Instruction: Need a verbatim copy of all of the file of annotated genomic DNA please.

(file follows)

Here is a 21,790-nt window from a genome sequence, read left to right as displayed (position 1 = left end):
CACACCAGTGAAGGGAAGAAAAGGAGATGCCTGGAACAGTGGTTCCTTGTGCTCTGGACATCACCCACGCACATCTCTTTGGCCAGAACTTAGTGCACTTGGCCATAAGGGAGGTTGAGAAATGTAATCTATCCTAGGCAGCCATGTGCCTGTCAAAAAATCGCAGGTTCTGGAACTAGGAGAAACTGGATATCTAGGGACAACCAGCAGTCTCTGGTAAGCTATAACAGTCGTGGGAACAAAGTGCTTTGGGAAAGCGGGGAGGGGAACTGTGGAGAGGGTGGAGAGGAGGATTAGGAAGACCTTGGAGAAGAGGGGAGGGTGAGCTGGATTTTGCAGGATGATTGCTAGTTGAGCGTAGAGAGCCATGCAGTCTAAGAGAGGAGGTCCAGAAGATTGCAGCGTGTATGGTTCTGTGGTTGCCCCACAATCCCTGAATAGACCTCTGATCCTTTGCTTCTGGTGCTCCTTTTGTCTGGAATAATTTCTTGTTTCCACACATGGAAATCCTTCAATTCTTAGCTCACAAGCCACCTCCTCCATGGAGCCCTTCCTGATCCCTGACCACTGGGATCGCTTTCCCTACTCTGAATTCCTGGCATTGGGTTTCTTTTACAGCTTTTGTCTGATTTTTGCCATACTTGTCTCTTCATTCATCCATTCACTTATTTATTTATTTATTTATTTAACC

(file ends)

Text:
Here is a 21,790-nt window from a genome sequence, read left to right as displayed (position 1 = left end):
CACACCAGTGAAGGGAAGAAAAGGAGATGCCTGGAACAGTGGTTCCTTGTGCTCTGGACATCACCCACGCACATCTCTTTGGCCAGAACTTAGTGCACTTGGCCATAAGGGAGGTTGAGAAATGTAATCTATCCTAGGCAGCCATGTGCCTGTCAAAAAATCGCAGGTTCTGGAACTAGGAGAAACTGGATATCTAGGGACAACCAGCAGTCTCTGGTAAGCTATAACAGTCGTGGGAACAAAGTGCTTTGGGAAAGCGGGGAGGGGAACTGTGGAGAGGGTGGAGAGGAGGATTAGGAAGACCTTGGAGAAGAGGGGAGGGTGAGCTGGATTTTGCAGGATGATTGCTAGTTGAGCGTAGAGAGCCATGCAGTCTAAGAGAGGAGGTCCAGAAGATTGCAGCGTGTATGGTTCTGTGGTTGCCCCACAATCCCTGAATAGACCTCTGATCCTTTGCTTCTGGTGCTCCTTTTGTCTGGAATAATTTCTTGTTTCCACACATGGAAATCCTTCAATTCTTAGCTCACAAGCCACCTCCTCCATGGAGCCCTTCCTGATCCCTGACCACTGGGATCGCTTTCCCTACTCTGAATTCCTGGCATTGGGTTTCTTTTACAGCTTTTGTCTGATTTTTGCCATACTTGTCTCTTCATTCATCCATTCACTTATTTATTTATTTATTTATTTAACC